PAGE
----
Also known as sambucus nigra, black elder is type of tree native to northwestern Africa, southwest Asia, and Europe. It is often used as a home remedy for various ailments. The elder flower and berries are also used in recipes for their nutritional value.
Black elder may also be referred to as elderberry or European elder. Though considered a poisonous weed to mammals due to the presence of glycoside sambunigrin, a cyanogenic compound, black elder is known for its many medicinal properties. Bronchitis, upper respiratory infections, cough, fever, the flu, and the common cold may all be treated with black elder.
To be used in treating congestion and other respiratory maladies, elderberry flowers may be cooked to create an herbal tea remedy. After simmering for 15 minutes, the dried flowers may be poured through a strainer or coffee filter. The resulting beverage, imbibed hot or cold, may help ease symptoms, though allergic reactions can occur.
The flowers and berries, the only parts of the plant that are safe for consumption, are very nutritious. The former contains folic acid, vitamins C and B1, fruit acids, and essential oils while the latter is a good source of flavonoids and calcium. For these reasons, they are often used to produce infusions, jams, jellies, and chutneys as well as wines, syrups, and cordials.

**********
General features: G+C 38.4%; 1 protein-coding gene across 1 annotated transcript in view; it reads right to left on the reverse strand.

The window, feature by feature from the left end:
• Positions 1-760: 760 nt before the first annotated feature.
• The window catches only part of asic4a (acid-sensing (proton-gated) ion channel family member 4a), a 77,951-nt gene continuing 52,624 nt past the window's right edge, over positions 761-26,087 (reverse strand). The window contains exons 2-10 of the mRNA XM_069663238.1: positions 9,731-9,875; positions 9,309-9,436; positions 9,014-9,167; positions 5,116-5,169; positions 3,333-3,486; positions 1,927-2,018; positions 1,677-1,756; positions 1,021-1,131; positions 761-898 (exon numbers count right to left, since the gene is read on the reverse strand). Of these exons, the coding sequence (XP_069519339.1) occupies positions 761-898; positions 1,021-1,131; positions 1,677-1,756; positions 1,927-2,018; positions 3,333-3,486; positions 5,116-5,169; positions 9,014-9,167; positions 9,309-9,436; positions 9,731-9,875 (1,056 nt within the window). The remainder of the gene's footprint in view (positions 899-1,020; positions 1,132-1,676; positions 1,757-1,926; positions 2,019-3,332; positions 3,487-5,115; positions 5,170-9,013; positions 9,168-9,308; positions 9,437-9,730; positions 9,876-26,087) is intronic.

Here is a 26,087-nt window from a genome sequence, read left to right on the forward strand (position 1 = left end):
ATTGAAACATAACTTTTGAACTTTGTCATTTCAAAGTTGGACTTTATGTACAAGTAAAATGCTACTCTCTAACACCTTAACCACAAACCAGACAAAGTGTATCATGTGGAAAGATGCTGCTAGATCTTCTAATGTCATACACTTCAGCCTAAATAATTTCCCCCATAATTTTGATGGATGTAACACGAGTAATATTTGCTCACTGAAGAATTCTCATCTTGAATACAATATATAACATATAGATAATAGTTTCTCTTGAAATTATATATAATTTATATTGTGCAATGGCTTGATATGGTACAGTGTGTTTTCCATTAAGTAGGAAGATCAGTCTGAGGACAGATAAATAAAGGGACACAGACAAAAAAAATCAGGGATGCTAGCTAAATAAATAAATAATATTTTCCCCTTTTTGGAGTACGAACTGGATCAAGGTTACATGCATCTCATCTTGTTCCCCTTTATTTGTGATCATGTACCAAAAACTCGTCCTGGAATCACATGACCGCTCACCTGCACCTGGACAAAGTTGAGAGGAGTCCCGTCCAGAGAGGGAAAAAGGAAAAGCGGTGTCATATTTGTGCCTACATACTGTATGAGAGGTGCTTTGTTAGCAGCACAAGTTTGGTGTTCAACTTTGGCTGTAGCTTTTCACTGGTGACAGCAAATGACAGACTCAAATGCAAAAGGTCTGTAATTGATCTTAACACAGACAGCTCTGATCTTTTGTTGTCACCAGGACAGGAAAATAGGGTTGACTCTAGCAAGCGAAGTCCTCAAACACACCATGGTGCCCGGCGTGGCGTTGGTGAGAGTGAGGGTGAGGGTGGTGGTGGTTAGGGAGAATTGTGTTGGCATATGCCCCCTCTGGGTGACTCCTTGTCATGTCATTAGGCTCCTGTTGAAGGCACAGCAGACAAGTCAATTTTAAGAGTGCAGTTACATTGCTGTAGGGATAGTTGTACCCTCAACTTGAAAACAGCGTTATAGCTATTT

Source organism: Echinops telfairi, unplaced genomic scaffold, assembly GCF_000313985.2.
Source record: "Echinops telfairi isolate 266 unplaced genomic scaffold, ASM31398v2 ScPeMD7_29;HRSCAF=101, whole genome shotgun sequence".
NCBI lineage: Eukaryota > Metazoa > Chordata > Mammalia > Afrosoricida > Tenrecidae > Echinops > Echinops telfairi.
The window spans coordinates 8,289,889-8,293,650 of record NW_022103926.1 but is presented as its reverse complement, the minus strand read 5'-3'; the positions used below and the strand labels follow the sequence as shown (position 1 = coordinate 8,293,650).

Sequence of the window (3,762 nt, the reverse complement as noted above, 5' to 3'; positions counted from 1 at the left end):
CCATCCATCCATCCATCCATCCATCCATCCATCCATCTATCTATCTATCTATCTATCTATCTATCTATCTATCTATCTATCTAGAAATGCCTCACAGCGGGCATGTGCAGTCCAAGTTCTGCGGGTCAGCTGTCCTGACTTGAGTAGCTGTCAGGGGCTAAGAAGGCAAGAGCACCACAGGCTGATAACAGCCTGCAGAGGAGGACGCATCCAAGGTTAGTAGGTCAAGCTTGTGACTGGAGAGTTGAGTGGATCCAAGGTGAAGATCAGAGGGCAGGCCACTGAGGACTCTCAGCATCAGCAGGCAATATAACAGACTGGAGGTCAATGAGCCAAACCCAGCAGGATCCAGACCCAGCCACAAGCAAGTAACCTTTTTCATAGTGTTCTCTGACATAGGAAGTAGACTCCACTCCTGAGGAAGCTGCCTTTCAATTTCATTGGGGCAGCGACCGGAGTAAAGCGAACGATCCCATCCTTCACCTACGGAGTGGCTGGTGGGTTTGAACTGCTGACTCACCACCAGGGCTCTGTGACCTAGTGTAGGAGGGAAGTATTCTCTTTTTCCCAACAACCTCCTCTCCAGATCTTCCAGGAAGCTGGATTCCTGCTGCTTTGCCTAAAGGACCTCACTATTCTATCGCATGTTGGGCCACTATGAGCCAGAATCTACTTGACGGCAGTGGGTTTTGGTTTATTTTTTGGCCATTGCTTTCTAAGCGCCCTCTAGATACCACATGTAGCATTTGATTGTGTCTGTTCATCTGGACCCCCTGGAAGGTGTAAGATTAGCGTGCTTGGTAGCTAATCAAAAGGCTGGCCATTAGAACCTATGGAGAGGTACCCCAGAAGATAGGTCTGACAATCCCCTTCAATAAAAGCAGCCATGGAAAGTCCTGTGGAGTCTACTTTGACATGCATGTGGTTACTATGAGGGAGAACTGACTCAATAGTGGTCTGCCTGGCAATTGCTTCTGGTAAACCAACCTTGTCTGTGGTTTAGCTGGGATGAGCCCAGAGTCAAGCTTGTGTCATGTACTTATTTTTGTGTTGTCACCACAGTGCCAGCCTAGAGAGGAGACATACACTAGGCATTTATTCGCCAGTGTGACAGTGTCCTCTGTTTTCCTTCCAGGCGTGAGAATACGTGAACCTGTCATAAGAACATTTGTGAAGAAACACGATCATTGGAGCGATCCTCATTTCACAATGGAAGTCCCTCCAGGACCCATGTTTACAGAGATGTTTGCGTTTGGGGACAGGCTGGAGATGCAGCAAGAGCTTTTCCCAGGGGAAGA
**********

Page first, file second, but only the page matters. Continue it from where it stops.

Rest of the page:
Soup made from the elderberry is a traditional meal in Germany. The flowers may also be used in cooking fritters by frying them in batter. Elderberry is frequently used in pies and other pastries with apples or blackberries. Some areas also produce elderflower-flavored soft drinks.
Some people use elderberry in their fasting or detoxification practices. Ingestion of elderberry can induce sweating in the body, a popular form of detoxification. For this purpose, the plant is usually used in a juice form.
The tree is also used for ornamental value. The sweet-smelling plant is a member of the honeysuckle family. To keep flies away during outings, horse riders have tied black elder foliage to their horses' manes.
Growing in both wet and dry conditions, elderberry thrives in direct sunlight. A small deciduous tree, it usually grows up to 13 to 20 feet (four to six meters) in height. Its leaves feature serrated margins that are arranged in opposite pairs, and it sports five-petaled white flowers. The fruit of the tree is a dark purple to black berry that is produced in clusters during the late autumn.